Dr. Marina Del Rios, an ambulance at the University of Illinois Health, called it a “relief.”
She was one of the original five who volunteered for the vaccination at Loretto Hospital in Chicago last month.
WATCH: 1st COVID-19 vaccines administered in Chicago
Del Rios said she did it for her family and those in her community who were reluctant to get vaccinated. The completion of her vaccination gives her optimism.
“I hope this year is a start for better things,” said Rios.
The event at the Norwegian American Hospital on Tuesday morning was an attempt to highlight the importance of people coming back for a second dose in order to make the vaccine fully effective.
Health experts say the Pfizer COVID-19 vaccine will not be fully effective without the second dose.
Both vaccination events took place in hospitals that serve the communities hardest hit by COVID-19. This served to increase vaccination rates among Black and Latinx residents. Del Rios said there is still a lot of work to be done to convince those who are skeptical that the vaccine is safe.
“It was also a little disappointing and disappointing to see even health care providers stepping back and saying, ‘You know what? I’ll wait,'” said Del Rios.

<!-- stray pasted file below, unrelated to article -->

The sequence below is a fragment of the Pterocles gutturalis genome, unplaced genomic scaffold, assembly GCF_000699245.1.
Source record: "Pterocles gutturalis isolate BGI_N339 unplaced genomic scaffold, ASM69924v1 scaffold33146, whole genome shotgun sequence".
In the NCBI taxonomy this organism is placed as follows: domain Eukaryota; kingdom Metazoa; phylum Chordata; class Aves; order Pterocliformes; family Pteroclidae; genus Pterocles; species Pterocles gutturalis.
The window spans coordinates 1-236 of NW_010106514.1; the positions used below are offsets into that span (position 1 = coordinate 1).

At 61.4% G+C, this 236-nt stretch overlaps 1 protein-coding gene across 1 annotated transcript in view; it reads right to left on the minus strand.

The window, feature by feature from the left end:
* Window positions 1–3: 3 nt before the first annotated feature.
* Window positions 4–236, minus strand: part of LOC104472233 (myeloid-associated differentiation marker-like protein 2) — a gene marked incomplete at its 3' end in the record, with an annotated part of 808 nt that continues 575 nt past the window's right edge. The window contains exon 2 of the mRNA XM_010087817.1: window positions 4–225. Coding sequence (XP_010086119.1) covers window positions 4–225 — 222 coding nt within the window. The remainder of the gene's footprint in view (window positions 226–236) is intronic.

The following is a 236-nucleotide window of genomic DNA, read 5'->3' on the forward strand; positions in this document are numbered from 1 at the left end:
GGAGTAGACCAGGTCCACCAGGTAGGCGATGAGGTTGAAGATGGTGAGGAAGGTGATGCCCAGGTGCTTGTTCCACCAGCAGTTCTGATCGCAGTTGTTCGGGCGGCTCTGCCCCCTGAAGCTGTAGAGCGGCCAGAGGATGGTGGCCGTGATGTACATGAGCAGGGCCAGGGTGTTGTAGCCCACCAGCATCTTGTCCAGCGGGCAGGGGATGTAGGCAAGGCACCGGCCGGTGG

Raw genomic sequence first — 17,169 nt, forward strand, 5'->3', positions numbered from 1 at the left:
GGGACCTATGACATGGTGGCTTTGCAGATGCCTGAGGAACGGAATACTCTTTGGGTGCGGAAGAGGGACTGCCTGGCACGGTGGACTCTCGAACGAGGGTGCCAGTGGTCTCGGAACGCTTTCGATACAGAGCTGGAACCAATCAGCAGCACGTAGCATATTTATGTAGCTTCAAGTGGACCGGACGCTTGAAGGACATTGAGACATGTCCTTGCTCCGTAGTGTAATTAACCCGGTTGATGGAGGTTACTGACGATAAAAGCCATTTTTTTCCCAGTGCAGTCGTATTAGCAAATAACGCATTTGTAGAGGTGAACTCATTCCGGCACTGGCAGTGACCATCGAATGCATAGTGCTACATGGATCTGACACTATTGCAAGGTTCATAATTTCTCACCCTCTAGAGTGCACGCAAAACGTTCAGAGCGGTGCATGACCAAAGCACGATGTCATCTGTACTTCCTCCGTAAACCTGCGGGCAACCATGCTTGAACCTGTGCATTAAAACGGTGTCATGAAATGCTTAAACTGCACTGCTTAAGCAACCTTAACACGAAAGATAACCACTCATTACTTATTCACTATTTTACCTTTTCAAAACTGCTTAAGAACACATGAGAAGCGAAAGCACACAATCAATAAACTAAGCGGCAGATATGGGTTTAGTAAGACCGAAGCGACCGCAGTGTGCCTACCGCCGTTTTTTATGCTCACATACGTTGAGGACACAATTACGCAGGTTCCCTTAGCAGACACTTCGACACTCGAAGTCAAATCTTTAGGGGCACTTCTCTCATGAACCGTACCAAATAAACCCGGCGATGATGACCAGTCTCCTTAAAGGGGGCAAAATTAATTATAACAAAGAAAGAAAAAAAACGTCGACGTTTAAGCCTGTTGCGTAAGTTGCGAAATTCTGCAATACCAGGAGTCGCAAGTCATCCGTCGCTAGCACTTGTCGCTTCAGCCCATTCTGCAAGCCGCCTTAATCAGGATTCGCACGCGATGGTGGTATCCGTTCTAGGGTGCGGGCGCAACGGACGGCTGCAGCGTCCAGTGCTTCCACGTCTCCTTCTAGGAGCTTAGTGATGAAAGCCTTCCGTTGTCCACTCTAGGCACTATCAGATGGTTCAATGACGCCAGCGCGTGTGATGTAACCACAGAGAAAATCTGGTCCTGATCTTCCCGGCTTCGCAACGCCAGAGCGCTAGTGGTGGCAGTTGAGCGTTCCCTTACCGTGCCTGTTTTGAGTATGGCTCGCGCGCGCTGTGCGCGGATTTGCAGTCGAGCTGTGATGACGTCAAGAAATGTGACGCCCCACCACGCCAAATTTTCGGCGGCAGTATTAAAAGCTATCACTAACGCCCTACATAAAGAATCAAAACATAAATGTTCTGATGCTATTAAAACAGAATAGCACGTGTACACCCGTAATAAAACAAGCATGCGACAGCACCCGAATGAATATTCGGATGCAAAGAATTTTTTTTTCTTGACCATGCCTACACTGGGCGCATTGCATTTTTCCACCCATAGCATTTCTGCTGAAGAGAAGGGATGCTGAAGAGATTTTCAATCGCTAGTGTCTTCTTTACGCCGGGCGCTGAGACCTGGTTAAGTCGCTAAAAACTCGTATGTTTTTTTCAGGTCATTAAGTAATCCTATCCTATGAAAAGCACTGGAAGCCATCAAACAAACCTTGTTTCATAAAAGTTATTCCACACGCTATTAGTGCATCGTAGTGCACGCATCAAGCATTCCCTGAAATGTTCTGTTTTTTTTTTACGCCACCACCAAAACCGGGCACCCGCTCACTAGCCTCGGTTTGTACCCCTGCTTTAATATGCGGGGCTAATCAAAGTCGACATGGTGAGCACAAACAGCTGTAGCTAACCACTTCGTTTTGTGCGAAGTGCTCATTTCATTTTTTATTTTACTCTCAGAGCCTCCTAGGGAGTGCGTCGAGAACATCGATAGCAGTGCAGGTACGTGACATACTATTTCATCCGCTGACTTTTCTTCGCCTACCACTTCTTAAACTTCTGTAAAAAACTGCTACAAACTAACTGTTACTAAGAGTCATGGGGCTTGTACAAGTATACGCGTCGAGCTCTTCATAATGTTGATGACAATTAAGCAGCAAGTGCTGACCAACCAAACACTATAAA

“In Black and Latinx healthcare in particular, not that many people come up and say, ‘I want to get the vaccine,” said Dr. Allison Arwady, Chicago Department of Health.
As the city continues its first phase of rollout, vaccinating frontline health workers, Mayor Lightfoot had a message to President Donald Trump and President-elect Joe Biden that the current distribution of vaccines is insufficient.
“If you want us to turn the corner and give people confidence that they can get back to normal lives, the amount of vaccines available to cities across the country must grow exponentially,” said Mayor Lightfoot.
Chicago hospitals are being asked to step back and give the workers who originally received the vaccine one more chance to be vaccinated.
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